Why is Quinine Fluorescent?

The plant of a cinchona tree
••• studionobra/iStock/Getty Images

Once frequently used to treat malaria, quinine is an alkaloid found in the bark of the cinchona tree. It is sometimes found in tonic water, and it also happens to be fluorescent. Under a black light, quinine will glow blue.

Black Lights

A black light is also called an ultraviolet light; it emits some parts of the electromagnetic spectrum that are not visible to the unaided human eye.

Why Quinine Glows

Quinine contains rare earth compounds called phosphors. These substances glow when they are hit with particular wavelengths of the EM spectrum, including UV light. Phosphors absorb UV light and then emit it in their own color. Thus, the black light's UV radiation is absorbed by the phosphors in the quinine, and then emitted again in the form of glowing blue light.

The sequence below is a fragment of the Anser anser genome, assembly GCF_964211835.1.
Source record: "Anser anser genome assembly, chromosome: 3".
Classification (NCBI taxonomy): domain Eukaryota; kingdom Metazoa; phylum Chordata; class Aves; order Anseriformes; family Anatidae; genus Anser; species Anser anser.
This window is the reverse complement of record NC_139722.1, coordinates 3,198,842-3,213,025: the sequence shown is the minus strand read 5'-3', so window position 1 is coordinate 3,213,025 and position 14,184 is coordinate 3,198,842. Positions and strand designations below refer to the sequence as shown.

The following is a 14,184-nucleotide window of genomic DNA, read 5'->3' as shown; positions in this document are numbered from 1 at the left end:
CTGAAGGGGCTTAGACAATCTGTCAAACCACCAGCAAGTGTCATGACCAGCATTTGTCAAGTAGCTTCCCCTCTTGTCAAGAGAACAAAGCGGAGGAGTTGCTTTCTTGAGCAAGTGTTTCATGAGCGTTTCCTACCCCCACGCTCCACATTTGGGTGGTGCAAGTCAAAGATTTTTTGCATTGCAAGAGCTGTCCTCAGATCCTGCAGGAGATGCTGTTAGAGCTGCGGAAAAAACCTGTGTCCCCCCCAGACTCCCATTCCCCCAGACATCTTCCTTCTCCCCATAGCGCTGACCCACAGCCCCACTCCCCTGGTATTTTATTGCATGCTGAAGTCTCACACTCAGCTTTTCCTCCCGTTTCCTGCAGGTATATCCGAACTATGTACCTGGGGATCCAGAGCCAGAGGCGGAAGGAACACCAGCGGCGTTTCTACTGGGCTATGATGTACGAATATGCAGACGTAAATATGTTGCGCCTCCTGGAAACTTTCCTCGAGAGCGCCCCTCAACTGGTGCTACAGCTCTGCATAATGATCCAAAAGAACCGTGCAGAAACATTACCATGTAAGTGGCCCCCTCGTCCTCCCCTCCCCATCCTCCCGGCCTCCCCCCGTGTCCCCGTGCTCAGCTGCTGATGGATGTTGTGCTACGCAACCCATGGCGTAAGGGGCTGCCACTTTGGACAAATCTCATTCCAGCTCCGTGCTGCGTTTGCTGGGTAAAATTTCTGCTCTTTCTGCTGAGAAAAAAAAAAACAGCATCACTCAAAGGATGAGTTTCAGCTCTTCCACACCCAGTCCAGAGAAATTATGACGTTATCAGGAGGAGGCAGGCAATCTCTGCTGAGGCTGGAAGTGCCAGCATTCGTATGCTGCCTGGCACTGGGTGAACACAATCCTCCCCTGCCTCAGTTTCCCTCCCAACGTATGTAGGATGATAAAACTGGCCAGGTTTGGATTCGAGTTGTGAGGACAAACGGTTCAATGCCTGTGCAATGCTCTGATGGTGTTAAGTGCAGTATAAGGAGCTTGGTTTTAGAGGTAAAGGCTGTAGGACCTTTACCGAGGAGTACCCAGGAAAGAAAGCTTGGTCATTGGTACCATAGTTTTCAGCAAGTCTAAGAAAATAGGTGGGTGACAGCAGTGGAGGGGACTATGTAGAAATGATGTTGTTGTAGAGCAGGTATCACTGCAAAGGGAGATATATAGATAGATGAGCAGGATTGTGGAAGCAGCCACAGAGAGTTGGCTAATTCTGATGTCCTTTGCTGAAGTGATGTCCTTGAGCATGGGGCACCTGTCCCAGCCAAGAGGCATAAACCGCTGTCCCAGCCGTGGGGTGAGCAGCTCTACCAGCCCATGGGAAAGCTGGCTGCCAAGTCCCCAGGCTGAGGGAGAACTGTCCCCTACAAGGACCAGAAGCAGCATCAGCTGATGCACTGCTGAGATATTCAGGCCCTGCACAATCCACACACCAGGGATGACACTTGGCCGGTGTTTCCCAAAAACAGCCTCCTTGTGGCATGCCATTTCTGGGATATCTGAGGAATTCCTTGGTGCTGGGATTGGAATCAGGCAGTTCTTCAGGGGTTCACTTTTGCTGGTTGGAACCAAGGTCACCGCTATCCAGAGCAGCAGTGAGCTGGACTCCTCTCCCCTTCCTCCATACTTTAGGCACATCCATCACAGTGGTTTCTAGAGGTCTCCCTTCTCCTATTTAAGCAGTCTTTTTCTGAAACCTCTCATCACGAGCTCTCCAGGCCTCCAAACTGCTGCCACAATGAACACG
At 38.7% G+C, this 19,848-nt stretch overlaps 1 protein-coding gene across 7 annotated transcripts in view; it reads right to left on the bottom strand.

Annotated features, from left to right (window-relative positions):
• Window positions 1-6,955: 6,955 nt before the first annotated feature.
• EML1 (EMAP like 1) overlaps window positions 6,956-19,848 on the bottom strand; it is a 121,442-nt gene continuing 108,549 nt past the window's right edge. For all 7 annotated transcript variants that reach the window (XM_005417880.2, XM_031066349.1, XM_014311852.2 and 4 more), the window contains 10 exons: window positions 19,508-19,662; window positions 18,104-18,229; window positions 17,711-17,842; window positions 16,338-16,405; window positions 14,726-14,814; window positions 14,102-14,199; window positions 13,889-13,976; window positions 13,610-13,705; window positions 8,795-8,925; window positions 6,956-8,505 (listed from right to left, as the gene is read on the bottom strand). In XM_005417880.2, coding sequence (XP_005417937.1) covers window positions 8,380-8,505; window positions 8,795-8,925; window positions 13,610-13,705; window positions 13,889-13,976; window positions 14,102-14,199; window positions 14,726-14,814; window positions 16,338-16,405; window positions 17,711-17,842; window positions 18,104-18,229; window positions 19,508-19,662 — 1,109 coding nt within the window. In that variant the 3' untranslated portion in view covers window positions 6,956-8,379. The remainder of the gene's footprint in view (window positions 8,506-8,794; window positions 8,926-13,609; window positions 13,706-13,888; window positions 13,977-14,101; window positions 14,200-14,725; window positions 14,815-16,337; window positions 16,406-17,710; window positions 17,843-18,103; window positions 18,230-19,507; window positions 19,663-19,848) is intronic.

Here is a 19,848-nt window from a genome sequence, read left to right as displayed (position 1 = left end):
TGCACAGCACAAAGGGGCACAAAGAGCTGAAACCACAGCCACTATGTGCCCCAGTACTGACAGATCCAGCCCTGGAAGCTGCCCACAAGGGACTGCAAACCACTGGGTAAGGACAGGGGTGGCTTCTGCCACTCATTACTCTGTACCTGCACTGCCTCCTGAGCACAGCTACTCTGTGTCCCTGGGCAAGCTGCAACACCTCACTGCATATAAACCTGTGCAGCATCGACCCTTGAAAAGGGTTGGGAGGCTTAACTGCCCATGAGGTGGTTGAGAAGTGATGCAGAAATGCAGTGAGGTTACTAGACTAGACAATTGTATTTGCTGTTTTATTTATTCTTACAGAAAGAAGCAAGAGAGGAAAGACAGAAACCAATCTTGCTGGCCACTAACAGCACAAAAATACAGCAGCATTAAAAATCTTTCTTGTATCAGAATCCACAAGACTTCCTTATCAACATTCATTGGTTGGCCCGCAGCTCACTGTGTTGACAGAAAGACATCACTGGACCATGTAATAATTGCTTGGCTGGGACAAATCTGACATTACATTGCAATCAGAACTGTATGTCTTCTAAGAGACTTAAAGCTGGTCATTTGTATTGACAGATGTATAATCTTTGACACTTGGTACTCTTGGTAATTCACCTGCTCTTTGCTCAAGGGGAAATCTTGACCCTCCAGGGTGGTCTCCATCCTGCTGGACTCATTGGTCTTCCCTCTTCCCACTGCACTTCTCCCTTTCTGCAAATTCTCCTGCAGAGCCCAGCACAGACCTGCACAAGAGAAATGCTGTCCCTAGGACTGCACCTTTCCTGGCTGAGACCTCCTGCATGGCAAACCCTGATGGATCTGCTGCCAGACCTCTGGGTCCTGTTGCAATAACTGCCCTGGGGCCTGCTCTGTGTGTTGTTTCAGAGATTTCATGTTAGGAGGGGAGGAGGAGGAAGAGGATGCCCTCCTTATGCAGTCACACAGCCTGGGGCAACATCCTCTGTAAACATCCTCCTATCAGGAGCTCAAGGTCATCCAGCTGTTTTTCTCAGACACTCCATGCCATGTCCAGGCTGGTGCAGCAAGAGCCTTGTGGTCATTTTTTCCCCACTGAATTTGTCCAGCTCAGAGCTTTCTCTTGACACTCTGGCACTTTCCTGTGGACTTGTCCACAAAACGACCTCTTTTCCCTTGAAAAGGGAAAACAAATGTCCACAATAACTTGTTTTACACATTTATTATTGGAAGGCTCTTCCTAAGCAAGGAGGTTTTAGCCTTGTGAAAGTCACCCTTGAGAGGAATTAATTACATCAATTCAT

Related Articles

Test Your Knowledge on Middle School Science
What Are the Two Major Components of an Atom?
What is Ethanolic Potassium Hydroxide?
How to Neutralize Food Coloring in Water
What Color Would a Tester PH Paper Turn if Is Dipped...
What Are the Colors of Neon?
What Color of Light Do Plants Absorb?
How to Test UV Bulbs
How to Make a Bromothymol Blue Solution
How to Divide Rational Numbers
Where Is the Mineral Topaz Found?
Brine Vs. Conductivity
The Use of Phosphorous in Light Bulbs
How to Mix Calcium Chloride and Water
How to Make Forensic Luminol
Is the Great Blue Heron an Endangered Species?
How to Convert Pounds Per Square Foot to PSI
How to Make Homemade Glow Sticks
How to Make Bromine Water in the Chemistry Lab
How Does Fog Form?